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2019: The bridge is part of the White River State Park that replaced preexisting communities and industries.

Courtesy of Jacqueline Rooksberry.

 

2019: The original people of this land, the Myaamia (Miami) call this river “waapikamiiki,” or “it is white water.
2019: Since the 1900s, rainwater overloads the combined sewer system, pushing human waste into the White River.
1919: National Malleable Castings Co. paid for Slovenian immigrants’ travel in exchange for employment.
2019: West Indianapolis is 7% Latinx, and immigrant families continue to be exposed to toxic conditions
1962: Picketing Riverside Amusement Park; many parks and public pools were segregated, leaving people of color to seek relief from the heat in polluted waterways.
1980: The owner of this house resisted the IUPUI campus’s displacement of an African American community.
2012: Express Yourself rain barrels allow residents affected by pollution to collect fresh water.
2019: The original people of this land, the Myaamia (Miami) call this river “waapikamiiki,” or “it is white water.
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2019: The original people of this land, the Myaamia (Miami) call this river “waapikamiiki,” or “it is white water.”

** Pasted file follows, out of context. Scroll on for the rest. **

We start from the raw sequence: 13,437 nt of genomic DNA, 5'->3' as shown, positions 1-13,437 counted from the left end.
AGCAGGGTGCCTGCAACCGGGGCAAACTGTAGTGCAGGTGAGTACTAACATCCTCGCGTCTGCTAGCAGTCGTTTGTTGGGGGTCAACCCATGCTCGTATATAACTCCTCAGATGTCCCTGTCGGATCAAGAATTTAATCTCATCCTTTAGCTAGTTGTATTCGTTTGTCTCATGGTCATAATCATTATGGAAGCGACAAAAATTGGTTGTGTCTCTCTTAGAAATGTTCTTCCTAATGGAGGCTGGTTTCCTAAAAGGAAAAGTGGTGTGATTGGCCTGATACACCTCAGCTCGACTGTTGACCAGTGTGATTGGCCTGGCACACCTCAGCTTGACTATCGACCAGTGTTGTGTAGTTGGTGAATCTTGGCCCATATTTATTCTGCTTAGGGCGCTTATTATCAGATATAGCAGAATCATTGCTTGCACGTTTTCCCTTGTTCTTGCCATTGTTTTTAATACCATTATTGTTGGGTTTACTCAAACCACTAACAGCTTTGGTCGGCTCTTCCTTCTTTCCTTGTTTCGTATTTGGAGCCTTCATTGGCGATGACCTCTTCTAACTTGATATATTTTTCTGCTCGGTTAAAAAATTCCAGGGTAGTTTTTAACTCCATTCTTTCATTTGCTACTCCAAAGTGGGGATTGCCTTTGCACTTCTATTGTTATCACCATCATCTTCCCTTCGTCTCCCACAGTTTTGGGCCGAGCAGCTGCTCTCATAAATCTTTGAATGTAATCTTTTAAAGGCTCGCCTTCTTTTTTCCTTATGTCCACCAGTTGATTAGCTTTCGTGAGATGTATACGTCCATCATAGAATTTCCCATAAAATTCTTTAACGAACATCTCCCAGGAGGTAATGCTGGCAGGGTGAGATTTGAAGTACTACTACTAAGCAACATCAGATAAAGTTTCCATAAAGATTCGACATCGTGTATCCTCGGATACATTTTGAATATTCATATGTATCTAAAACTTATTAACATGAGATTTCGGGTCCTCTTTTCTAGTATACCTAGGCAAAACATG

Courtesy of Jim Fuller.

2019: Since the 1900s, rainwater overloads the combined sewer system, pushing human waste into the White River.
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2019: Since the 1900s, rainwater overloads the combined sewer system, pushing human waste into the White River. 

 Courtesy of Jacqueline Rooksberry.

1919: National Malleable Castings Co. paid for Slovenian immigrants’ travel in exchange for employment.
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1919: National Malleable Castings Co. paid for Slovenian immigrants’ travel in exchange for employment.

Courtesy of Bass Photo Co. Collection, Indiana Historical Society.

2019: West Indianapolis is 7% Latinx, and immigrant families continue to be exposed to toxic conditions
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2019: West Indianapolis is 7% Latinx, and immigrant families continue to be exposed to toxic conditions.

Courtesy of Jim Fuller.

1962: Picketing Riverside Amusement Park; many parks and public pools were segregated, leaving people of color to seek relief from the heat in polluted waterways.
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1962: Picketing Riverside Amusement Park; many parks and public pools were segregated, leaving people of color to seek relief from the heat in polluted waterways.

Courtesy of Indianapolis Recorder Collection, Indiana Historical Society.